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Love at first swipe? Be aware of online dating pitfalls

in Criminal Law, Social Media & the Law by on

Online dating is now ingrained as a part of our social landscape. People are meeting and falling in love and the stigma that was once attached has all but gone. But what are the risks when dating online and what behaviour could get you into trouble?

While it’s becoming the norm for singles to use online dating services and apps, people still need to be aware of the potential consequences if they do not use the services as they are intended. Just because you're online, it doesn't mean you're immune to the law.

If you engage in inappropriate behaviour both online and in person, you could be charged with a criminal offence.

In Australia, there are specific laws that protect people if they are harassed by someone using an electronic device.

Whether it’s Tinder or eHarmony, when two people begin conversing online it’s important that they are mindful of language and tone and there are very serious consequences if someone is found to be harassing another person.

Criminal offences that can relate to online dating include:

Laws vary from state-to-state but generaly they are there to protect you from someone who is not a family member but with whom you have had an intimate personal relationship.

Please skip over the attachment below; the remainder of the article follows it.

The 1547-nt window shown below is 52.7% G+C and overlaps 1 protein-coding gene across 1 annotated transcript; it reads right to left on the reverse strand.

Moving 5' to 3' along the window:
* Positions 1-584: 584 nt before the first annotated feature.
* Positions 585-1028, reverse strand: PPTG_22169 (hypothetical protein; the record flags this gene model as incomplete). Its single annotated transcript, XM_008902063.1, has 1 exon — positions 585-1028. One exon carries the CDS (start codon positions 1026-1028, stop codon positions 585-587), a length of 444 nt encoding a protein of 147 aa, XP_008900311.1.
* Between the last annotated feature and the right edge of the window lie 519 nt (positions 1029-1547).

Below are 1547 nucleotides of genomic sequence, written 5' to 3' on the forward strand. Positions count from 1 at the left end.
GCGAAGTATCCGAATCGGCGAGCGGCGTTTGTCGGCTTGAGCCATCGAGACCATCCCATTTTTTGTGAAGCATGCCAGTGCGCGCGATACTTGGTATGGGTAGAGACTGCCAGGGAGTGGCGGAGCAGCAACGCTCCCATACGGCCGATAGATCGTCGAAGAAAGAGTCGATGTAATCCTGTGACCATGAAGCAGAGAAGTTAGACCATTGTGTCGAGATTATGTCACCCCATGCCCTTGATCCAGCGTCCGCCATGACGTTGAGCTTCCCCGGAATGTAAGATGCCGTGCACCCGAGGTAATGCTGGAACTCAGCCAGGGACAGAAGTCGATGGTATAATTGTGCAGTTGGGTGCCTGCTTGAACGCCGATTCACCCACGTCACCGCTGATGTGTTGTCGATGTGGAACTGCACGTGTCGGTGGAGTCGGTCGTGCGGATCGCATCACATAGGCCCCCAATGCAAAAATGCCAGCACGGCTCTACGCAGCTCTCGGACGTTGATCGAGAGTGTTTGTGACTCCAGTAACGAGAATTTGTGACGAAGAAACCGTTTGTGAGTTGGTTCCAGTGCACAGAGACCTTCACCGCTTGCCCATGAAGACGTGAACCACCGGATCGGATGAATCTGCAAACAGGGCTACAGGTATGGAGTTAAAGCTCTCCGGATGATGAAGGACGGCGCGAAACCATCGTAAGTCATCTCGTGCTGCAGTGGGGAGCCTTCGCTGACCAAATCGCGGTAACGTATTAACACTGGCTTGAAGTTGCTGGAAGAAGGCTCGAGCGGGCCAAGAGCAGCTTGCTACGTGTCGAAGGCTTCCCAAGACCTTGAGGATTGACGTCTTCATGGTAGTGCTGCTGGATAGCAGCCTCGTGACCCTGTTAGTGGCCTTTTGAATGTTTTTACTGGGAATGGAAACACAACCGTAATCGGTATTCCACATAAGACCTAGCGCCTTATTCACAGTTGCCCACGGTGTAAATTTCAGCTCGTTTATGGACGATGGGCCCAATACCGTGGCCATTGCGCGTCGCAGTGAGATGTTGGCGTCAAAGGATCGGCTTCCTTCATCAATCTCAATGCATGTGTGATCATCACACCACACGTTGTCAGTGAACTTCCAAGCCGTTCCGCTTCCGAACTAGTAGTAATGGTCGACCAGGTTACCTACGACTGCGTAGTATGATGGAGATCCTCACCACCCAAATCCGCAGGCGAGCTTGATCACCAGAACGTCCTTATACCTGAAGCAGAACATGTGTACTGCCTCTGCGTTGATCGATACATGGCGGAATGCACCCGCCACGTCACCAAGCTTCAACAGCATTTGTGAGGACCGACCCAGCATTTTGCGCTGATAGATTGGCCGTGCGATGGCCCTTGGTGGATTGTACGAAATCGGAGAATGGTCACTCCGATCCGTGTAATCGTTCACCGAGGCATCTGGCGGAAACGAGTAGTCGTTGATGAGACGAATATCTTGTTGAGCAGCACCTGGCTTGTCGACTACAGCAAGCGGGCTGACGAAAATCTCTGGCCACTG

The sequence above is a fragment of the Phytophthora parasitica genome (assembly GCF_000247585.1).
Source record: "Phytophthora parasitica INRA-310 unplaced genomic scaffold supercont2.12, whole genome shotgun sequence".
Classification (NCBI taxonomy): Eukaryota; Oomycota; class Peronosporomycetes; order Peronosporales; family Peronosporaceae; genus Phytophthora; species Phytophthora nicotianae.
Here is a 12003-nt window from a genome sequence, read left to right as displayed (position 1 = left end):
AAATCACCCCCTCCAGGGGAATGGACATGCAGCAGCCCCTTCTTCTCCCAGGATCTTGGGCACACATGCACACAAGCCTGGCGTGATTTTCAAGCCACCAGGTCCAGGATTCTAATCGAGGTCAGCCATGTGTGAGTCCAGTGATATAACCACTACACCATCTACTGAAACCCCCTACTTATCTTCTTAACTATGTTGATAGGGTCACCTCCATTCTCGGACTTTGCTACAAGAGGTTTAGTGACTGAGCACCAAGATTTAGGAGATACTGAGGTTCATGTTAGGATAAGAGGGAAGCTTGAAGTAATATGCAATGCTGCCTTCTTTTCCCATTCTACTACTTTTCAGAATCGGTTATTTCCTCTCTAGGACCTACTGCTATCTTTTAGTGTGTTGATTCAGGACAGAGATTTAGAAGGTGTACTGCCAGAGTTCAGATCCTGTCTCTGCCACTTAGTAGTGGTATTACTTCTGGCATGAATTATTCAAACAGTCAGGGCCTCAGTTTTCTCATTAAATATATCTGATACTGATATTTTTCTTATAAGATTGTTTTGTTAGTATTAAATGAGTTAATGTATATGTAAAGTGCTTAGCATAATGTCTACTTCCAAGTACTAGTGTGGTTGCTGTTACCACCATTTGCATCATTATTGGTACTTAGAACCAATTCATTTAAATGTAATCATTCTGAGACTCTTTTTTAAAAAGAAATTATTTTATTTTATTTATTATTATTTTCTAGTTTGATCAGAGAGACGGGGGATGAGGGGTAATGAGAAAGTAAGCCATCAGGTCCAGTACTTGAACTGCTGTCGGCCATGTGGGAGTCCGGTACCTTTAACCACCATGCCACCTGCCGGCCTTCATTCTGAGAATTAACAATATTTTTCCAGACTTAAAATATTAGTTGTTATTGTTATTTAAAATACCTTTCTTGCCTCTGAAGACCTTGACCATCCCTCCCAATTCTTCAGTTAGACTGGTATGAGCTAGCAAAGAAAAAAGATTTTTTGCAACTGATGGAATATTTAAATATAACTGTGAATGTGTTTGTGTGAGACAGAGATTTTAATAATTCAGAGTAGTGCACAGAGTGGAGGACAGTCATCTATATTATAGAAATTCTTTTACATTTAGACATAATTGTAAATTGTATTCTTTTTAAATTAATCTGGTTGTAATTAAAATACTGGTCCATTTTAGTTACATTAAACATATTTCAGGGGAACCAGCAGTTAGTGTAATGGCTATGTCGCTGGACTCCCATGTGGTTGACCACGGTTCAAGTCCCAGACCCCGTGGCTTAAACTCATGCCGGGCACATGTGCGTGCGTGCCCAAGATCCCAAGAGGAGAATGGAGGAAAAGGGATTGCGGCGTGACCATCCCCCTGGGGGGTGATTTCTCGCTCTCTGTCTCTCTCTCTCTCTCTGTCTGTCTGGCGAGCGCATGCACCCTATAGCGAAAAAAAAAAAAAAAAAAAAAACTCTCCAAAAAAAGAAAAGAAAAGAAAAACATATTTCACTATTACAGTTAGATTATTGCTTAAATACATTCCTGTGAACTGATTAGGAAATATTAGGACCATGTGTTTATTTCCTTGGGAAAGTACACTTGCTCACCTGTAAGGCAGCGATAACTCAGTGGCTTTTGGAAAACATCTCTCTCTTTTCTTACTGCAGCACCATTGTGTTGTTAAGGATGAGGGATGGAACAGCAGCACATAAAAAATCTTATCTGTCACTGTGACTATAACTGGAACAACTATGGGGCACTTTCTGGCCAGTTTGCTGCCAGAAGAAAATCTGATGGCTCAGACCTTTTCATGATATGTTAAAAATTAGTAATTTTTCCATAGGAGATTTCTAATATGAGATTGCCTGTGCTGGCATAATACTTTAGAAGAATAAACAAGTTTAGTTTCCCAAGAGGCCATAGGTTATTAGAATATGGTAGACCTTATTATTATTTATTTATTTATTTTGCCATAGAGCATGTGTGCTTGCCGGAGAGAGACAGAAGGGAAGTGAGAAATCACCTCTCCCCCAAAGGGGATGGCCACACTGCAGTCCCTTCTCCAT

Again, it's wise to check the regulations in your own state, but as a general principle, when a person pursues another person – even with that contact is online – with the intent to intimidate that person, it could be an offence.

Disgruntled former partners have been known to post or threaten to post inappropriate photos online. People need to be aware that this sort of conduct is actually illegal and can result in very serious criminal charges, even if they delete the post.

In Victoria and South Australia there are specific state-based laws to deal with revenge porn. In these states it is against the law to distribute an explicit image without the consent of the person. The penalty is up to two years imprisonment.

Unfortunately with the increasing usage of cloud technology and the ability to share across multiple online platforms, it is harder to be confident that photographs and electronic data have been completely removed.

  • Sexting

Sending graphic text messages or starting an explicit discussion online that is not welcomed by the recipient can lead to potential criminal charges. Under the Criminal Code 1995 (Cth), if a person uses a computer, a mobile phone or even a mobile app to offend or harass someone, the maximum penalty carries three years imprisonment.

At the end of the day common sense must prevail for anyone going online to find their Mr or Ms Right.

For more information, visit our Criminal Law services.

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